Taking nature pictures using HDR or High Dynamic Range is a great photography technique to use if done right. It helps overcome the limitations of the light collecting sensors in digital photography.
What is HDR or high dynamic range? It is technique used to capture a greater range or variation between the lightest and darkest areas of in your digital photograph.
Basically you intentionally overexpose several images to capture better details in the dark shadow areas and combine them with one or more intentionally underexposed photos which will capture details better in the bright highlight areas.
Then you combine them using a variety of simple or complex photo editing techniques.
Look at these three nature pictures on the right.
I combined the underexposed image on top with the overexposed image in the middle to get the photo on the bottom.
I used Adobe Photoshop using a simple masking technique to hide and reveal various parts of the two photographs.
The photographs are layers that are visually stacked on top of each other, exactly registered.
You cannot do this technique without a tripod.
Any movement of your subject including the movement of leaves caused by the wind will prevent you from using this photography technique.
The overexposed photo in the middle is close to the correct exposure.
Some of the highlights where the sun was striking the leaves were overexposed.
The path looked properly exposed. I revealed parts of the underexposed photo in the foliage area, so that the path became more prominent in the finished photograph.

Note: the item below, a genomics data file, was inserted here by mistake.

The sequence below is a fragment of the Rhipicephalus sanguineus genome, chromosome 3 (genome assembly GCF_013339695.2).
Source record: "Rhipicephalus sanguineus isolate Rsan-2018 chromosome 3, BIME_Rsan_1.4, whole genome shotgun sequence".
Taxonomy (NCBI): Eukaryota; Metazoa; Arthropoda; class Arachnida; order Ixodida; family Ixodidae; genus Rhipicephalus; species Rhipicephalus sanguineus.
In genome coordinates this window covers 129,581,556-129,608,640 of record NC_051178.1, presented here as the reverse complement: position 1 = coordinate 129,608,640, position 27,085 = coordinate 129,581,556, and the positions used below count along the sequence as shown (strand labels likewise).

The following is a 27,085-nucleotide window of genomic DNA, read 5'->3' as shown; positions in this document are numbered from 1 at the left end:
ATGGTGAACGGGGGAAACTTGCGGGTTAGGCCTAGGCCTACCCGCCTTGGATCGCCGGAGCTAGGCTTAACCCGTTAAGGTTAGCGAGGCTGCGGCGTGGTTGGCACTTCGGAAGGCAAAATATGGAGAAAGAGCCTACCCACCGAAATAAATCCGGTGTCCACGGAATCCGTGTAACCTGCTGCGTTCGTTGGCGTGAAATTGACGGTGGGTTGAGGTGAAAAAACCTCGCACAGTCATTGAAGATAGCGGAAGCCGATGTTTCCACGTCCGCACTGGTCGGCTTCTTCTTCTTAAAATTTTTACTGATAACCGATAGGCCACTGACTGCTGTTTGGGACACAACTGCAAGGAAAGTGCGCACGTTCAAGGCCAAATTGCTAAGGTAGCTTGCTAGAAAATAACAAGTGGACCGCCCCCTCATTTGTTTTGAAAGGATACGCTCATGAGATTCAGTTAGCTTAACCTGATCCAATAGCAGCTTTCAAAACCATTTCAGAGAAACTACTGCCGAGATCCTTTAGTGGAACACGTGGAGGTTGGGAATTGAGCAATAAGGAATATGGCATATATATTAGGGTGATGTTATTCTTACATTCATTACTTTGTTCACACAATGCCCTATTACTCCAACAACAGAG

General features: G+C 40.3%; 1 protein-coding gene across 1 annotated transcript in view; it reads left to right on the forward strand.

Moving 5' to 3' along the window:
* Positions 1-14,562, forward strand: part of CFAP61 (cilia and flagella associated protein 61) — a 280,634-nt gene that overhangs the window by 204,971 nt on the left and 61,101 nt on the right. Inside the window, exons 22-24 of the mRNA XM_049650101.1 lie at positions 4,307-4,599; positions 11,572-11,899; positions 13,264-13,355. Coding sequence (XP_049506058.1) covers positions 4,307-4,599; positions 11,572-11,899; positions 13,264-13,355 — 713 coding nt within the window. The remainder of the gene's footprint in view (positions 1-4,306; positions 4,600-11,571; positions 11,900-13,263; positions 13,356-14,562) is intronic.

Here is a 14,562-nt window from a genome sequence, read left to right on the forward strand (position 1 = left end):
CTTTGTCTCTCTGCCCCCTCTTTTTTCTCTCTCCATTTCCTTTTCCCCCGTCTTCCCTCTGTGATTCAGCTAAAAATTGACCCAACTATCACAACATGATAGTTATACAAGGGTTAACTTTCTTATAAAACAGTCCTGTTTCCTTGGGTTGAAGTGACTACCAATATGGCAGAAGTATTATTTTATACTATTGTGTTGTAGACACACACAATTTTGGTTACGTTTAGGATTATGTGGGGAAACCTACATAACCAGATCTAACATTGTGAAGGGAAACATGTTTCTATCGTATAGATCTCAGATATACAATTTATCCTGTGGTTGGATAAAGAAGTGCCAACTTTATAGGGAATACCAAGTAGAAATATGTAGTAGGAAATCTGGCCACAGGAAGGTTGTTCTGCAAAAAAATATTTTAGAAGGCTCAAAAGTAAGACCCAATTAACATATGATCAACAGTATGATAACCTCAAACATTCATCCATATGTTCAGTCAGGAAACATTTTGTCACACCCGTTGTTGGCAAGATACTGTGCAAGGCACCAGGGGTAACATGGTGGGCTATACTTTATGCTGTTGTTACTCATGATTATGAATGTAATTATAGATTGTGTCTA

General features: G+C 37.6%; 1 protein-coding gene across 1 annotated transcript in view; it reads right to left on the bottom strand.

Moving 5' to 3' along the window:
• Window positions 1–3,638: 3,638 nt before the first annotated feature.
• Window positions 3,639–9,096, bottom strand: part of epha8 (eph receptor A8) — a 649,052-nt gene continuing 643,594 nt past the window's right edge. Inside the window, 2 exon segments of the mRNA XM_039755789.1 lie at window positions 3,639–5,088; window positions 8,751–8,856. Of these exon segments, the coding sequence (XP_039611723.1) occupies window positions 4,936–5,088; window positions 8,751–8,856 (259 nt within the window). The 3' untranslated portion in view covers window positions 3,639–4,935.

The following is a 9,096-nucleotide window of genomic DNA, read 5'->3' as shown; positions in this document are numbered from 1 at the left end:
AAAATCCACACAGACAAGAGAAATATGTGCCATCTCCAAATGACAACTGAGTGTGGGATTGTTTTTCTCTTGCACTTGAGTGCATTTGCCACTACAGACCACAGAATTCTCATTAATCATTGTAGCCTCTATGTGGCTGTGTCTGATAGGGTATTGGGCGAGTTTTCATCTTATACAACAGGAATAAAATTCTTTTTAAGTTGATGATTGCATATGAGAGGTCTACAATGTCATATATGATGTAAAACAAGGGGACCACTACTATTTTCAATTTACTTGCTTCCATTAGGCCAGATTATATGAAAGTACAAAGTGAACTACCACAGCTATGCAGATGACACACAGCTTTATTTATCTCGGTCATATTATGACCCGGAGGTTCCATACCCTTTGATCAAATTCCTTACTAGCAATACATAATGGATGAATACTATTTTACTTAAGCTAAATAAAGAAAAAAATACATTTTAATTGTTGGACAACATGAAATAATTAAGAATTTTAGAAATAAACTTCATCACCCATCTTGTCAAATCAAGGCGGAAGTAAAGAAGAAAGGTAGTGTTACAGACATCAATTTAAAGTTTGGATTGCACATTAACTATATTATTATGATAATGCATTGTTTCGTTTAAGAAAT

This is just an introduction to HDR. I purchased Photomatrix Pro, which is software designed specifically to handle this technique. I will install it and review it shortly so check back for more digital photography tips. - Update: I still have not opened the box and it's been two years.
There are several other options that I have been playing around with for HDR photography, most notably right within modern versions of PhotoShop itself.
Many of the very newest digital cameras have HDR capabilities built into their design. You simple set your camera to HDR mode and it will do the blending of exposures automatically.
There are a lot of bizarre and unique nature and landscape photos using HDR techniques. Many of them are way overdone in my opinion. Sometimes when a new technology comes along it is at first over-employed.
Just because a technology exists does not automatically mean it is appropriate to use it. Don't get me wrong. Experimentation is a great thing to try. It is the root of expanding your artistic creativity.
I recommend you remember what your intended result is, the making of an interesting photograph. It should come from your vision of what you want to express, not necessarily the need to use the latest technique like nature pictures-HDR
It is a great time to be interested in photography!